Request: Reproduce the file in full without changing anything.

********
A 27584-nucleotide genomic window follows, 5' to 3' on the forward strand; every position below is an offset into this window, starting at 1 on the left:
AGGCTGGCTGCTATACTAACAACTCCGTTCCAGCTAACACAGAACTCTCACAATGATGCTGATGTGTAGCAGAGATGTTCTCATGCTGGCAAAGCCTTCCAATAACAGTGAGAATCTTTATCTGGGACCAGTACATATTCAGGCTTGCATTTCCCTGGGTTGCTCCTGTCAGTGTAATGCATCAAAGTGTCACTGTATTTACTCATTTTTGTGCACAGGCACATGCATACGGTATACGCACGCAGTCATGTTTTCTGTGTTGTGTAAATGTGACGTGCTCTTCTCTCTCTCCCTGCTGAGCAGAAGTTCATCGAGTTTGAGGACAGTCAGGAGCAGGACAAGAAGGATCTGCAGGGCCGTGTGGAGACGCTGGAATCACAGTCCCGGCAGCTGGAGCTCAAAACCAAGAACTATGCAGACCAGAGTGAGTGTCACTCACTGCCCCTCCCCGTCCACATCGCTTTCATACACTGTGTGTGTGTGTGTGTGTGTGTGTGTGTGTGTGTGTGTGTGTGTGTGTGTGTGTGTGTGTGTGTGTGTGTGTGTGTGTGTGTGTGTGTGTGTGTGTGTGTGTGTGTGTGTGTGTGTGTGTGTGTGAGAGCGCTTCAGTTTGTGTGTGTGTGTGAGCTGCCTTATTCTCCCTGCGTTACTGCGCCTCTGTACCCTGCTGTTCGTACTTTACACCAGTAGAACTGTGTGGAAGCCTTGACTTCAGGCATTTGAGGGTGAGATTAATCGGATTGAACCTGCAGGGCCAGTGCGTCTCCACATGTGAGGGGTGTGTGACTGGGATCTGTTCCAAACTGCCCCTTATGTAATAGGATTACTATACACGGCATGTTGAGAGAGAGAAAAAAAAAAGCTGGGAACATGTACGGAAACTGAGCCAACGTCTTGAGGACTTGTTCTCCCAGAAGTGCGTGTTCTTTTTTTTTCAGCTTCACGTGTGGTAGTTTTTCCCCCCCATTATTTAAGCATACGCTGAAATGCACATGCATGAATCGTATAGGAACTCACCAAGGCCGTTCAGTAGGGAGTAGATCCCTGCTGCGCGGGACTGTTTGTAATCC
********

A 27584-nucleotide genomic window follows, 5' to 3' on the forward strand; every position below is an offset into this window, starting at 1 on the left:
AGGCTGGCTGCTATACTAACAACTCCGTTCCAGCTAACACAGAACTCTCACAATGATGCTGATGTGTAGCAGAGATGTTCTCATGCTGGCAAAGCCTTCCAATAACAGTGAGAATCTTTATCTGGGACCAGTACATATTCAGGCTTGCATTTCCCTGGGTTGCTCCTGTCAGTGTAATGCATCAAAGTGTCACTGTATTTACTCATTTTTGTGCACAGGCACATGCATACGGTATACGCACGCAGTCATGTTTTCTGTGTTGTGTAAATGTGACGTGCTCTTCTCTCTCTCCCTGCTGAGCAGAAGTTCATCGAGTTTGAGGACAGTCAGGAGCAGGACAAGAAGGATCTGCAGGGCCGTGTGGAGACGCTGGAATCACAGTCCCGGCAGCTGGAGCTCAAAACCAAGAACTATGCAGACCAGAGTGAGTGTCACTCACTGCCCCTCCCCGTCCACATCGCTTTCATACACTGTGTGTGTGTGTGTGTGTGTGTGTGTGTGTGTGTGTGTGTGTGTGTGTGTGTGTGTGTGTGTGTGTGTGTGTGTGTGTGTGTGTGTGTGTGTGTGTGTGTGTGTGTGTGTGTGTGTGTGTGTGTGAGAGCGCTTCAGTTTGTGTGTGTGTGTGAGCTGCCTTATTCTCCCTGCGTTACTGCGCCTCTGTACCCTGCTGTTCGTACTTTACACCAGTAGAACTGTGTGGAAGCCTTGACTTCAGGCATTTGAGGGTGAGATTAATCGGATTGAACCTGCAGGGCCAGTGCGTCTCCACATGTGAGGGGTGTGTGACTGGGATCTGTTCCAAACTGCCCCTTATGTAATAGGATTACTATACACGGCATGTTGAGAGAGAGAAAAAAAAAAGCTGGGAACATGTACGGAAACTGAGCCAACGTCTTGAGGACTTGTTCTCCCAGAAGTGCGTGTTCTTTTTTTTTCAGCTTCACGTGTGGTAGTTTTTCCCCCCCATTATTTAAGCATACGCTGAAATGCACATGCATGAATCGTATAGGAACTCACCAAGGCCGTTCAGTAGGGAGTAGATCCCTGCTGCGCGGGACTGTTTGTAATCC